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Erosion of Secrecy - The (International) Impact of Vanuatu’s International Companies Amendment

Key Points

  • The International Companies (Amendment) Act 2016 commenced in July 2016.

  • It gives foreign governments’ access to Vanuatu company documents where relevant in court proceedings.

  • It also requires international companies to disclose details of its beneficial owners to the Vanuatu Financial Services Commission.

  • Existing international companies are required to disclose to the Commission details of beneficial owners of the company within 3 months of the commencement of the Act, and are required to disclose details of any change in ownership within 3 months of the change.

  • Officeholders of international companies incorporated in Vanuatu need to be aware of these changes, and how it may impact their reporting and record keeping obligations.


On 7 July 2016 the International Companies (Amendment) Act 2016 (Vanuatu) (“Act”) commenced, changing the information international companies must provide the Vanuatu Financial Services Commission (“Commission”). Under the new laws, international companies must disclose details of their beneficial owners. Not all international companies incorporated in Vanuatu will be receptive to this change. The Amendment also gives foreign governments access to Vanuatu company documents where relevant in court proceedings, expanding the way organisations such as the Australian Taxation Office (“ATO”) will be able to access information from Australian companies about their holding companies and subsidiaries. What are the changes?

International companies must now disclose details of their beneficial owners with the Commission and must register a change of ownership within three (3) months of a change occurring.[1] The Act defines a ‘beneficial owner’ as a natural person who ultimately owns a share or debenture in an international company and who exercises ultimate effective control over the share or debenture even though it may be registered in the name of another entity. Because the register will hold sensitive data, the Act enshrines the confidential nature of company documents, imposing harsh penalties (including jail time) for contravention of the non-disclosure requirements.[2] Company records that will be kept confidential include the shareholding in, or beneficial ownership of any shares in the company, management personnel, and assets or liabilities of the company.[3] Despite the non-disclosure requirements, a court or the Commission in Vanuatu may disclose confidential information to a court of a competent jurisdiction where there is a prima facie case and the information would assist a conviction.[4] The other obvious effect of all this is that all of the relevant information will be captured in one location, making it susceptible to cyber -crime and the like.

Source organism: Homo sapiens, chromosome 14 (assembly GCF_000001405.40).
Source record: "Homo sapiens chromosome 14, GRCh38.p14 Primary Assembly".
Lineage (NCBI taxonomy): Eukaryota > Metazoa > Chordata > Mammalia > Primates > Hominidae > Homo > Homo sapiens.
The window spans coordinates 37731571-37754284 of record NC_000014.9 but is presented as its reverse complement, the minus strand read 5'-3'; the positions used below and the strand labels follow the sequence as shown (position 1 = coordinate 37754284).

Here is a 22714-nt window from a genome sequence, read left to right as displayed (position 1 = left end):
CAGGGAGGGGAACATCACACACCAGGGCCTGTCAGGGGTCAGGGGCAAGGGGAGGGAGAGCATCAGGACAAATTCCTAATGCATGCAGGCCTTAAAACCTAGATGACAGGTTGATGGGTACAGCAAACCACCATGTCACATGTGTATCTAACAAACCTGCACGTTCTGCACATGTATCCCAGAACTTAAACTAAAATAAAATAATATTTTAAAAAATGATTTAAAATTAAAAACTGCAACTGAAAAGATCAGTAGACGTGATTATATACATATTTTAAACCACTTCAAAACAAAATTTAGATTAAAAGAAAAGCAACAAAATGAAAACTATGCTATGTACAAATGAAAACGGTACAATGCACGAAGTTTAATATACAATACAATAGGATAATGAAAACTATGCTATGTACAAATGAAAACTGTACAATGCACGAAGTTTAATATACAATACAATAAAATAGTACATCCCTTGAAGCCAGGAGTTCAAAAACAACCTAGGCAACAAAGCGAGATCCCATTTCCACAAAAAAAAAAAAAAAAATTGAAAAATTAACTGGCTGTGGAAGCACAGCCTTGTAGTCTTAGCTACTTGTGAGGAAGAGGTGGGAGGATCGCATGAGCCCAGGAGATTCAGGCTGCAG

Will the Vanuatu enactment affect Australian holding companies and subsidiaries? Traditionally, government instrumentalities have had difficulties in researching, finding, and compiling information about Australian companies and their related organisations. Instrumentalities, such as, the ATO, have needed to rely on their statutory powers within their home jurisdictions in order to have Australian companies furnish information regarding their holding companies and subsidiaries.[5] In ANZ Banking Group v Konza (2012) 294 ALR 445, for example, the ATO could only request for documents that originated in a foreign jurisdiction in reliance of statutory powers granted by the Income Tax Assessment Act 1936 (Australia) and on the fact that foreign documents of customers of the Vanuatu subsidiary were within the control (in a tax sense) of ANZ Banking Group in Australia. In that case the Australian Court ignored any obligations of confidentiality imposed on the information ANZ Banking Group "held" concerning customers of its Vanuatu subsidiary, reinforcing the primacy of Australian law in Australian courts.[6] However, the ATO and the Australian courts could not access information solely held by the Vanuatu subsidiary. The Act changes this completely so far as it relates to information regarding the foreign subsidiary itself. Australian courts can now lodge applications with the Vanuatu Commission holding information about Vanuatu subsidiaries of Australian companies so long as there is a prima facie case and if the information would assist a conviction in criminal or civil proceedings.[7] This means that not only would the Australian government and its instrumentalities be able to compel the Vanuatu government (via the Vanuatu Commission) to release information regarding the beneficial owners of companies incorporated in Vanuatu, it would be able to access all information in one place regardless of whether the information was directly held in Australia by a holding company or subsidiary. This latest move is one of a number of moves over a long period where secrecy and confidentiality in offshore financial centres has been eroded. It arguably started with the imposition of a requirement on 'shell banks' for a physical presence in the jurisdiction of incorporation, and the journey towards the breakdown of any form of secrecy in relation to any type of offshore entity is now almost complete. The Pacific Legal Network and PLN Advisory has extensive experience with these types of issues across the Pacific. Whilst we take the view that there often remains a legitimate reason for the use of an international company in any number of commercial transactions (whether it be as a look-through intermediate holding company, or as a receptacle for intellectual property), the challenge will be for the Pacific offshore finance centres to continue to adjust to the latest movements imposed on them and to justify their continued existence, in any form.

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